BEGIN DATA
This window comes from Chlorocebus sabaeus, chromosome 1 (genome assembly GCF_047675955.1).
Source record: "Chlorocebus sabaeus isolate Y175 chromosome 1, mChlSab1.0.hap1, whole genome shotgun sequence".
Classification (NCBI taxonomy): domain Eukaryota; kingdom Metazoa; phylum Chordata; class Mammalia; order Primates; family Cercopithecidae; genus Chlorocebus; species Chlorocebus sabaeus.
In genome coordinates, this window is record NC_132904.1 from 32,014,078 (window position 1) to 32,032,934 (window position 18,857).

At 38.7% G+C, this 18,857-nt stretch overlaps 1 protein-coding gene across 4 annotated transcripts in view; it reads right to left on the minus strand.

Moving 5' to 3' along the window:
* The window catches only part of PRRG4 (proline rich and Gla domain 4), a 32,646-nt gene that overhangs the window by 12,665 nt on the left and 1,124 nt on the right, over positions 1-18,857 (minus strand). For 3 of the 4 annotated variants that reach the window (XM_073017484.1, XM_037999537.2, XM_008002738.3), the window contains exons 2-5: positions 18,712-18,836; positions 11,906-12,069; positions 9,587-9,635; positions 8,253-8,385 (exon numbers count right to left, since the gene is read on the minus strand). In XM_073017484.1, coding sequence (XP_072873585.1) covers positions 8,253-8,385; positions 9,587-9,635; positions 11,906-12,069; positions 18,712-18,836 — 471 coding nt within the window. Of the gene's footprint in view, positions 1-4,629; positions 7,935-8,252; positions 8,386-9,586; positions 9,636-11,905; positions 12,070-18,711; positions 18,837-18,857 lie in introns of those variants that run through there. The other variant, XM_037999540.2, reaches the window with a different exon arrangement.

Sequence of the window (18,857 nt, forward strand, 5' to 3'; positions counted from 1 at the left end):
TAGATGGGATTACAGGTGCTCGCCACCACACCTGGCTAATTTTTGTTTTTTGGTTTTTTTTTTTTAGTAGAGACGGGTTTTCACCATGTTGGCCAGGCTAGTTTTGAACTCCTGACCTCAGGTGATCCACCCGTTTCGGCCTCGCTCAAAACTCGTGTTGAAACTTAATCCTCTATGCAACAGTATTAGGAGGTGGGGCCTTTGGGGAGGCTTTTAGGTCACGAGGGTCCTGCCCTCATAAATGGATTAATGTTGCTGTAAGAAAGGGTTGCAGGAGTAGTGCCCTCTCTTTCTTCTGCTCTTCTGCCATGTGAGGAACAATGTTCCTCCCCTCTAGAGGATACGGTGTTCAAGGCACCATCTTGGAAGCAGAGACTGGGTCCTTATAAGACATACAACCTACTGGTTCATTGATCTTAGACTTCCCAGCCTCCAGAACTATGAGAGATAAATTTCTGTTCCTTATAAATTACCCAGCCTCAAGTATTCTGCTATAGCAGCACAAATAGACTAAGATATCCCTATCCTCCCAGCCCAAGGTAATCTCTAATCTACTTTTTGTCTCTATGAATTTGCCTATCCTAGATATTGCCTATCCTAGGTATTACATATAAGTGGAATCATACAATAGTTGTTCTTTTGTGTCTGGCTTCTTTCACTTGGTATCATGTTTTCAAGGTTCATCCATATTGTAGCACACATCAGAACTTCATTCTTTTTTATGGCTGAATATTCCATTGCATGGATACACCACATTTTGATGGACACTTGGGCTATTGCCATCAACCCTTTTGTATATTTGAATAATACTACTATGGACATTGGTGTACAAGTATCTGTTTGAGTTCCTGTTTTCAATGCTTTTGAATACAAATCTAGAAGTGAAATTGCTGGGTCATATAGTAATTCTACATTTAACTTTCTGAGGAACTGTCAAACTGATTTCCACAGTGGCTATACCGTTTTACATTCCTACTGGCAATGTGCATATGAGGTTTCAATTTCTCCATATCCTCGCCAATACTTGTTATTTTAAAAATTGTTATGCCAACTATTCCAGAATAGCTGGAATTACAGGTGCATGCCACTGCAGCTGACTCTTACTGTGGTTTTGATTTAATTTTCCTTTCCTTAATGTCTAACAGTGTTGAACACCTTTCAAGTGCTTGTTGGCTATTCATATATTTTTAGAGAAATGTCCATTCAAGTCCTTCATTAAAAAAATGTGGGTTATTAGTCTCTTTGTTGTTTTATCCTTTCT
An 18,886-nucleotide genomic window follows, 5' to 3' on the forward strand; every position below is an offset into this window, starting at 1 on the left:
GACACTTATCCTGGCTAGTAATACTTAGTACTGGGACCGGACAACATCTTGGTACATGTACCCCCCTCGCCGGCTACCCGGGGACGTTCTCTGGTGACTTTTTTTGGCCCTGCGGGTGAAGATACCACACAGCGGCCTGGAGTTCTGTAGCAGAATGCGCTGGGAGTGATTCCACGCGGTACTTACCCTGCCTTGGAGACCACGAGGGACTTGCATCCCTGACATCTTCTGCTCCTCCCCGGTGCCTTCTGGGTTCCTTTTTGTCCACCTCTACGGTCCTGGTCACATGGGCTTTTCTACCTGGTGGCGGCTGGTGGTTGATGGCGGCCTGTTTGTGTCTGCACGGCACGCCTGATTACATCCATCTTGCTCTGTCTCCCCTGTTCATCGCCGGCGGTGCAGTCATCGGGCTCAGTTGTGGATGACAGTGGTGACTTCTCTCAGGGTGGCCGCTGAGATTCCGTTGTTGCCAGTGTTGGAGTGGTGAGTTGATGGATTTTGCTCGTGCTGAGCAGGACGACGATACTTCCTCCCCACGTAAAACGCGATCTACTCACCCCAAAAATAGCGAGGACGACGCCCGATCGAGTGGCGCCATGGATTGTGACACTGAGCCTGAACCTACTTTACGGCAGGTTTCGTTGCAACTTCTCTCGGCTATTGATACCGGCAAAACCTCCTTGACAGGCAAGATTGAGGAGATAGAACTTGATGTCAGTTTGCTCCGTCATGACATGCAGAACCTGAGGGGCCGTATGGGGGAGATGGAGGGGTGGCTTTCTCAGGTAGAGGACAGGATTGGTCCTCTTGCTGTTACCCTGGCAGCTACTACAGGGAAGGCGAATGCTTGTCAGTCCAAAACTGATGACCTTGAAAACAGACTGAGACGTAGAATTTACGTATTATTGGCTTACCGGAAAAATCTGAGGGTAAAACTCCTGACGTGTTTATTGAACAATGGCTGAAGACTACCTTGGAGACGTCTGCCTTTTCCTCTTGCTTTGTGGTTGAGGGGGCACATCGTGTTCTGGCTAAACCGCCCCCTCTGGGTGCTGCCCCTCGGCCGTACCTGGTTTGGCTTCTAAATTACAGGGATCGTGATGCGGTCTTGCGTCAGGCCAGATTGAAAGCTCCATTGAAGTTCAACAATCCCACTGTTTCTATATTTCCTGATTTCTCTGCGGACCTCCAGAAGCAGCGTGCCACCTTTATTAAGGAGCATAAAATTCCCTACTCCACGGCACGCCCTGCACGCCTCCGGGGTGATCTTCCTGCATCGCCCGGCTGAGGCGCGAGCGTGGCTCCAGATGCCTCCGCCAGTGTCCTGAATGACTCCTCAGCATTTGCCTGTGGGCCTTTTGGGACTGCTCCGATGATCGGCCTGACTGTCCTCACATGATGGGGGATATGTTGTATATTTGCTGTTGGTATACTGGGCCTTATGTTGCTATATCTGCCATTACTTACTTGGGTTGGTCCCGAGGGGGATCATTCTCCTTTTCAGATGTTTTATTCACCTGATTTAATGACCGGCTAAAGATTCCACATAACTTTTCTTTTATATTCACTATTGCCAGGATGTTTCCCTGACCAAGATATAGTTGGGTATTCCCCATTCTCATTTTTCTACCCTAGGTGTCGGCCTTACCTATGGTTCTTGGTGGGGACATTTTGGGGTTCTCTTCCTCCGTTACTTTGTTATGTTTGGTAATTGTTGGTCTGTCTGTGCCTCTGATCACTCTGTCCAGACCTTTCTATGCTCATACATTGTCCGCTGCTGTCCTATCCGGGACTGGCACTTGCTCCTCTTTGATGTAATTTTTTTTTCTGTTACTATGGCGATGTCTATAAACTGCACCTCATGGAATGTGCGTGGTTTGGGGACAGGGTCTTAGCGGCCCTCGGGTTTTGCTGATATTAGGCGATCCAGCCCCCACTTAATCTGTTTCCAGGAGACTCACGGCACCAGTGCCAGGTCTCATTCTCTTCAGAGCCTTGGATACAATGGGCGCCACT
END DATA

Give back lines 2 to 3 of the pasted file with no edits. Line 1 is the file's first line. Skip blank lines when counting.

Source record: "Chlorocebus sabaeus isolate Y175 chromosome 1, mChlSab1.0.hap1, whole genome shotgun sequence".
Classification (NCBI taxonomy): domain Eukaryota; kingdom Metazoa; phylum Chordata; class Mammalia; order Primates; family Cercopithecidae; genus Chlorocebus; species Chlorocebus sabaeus.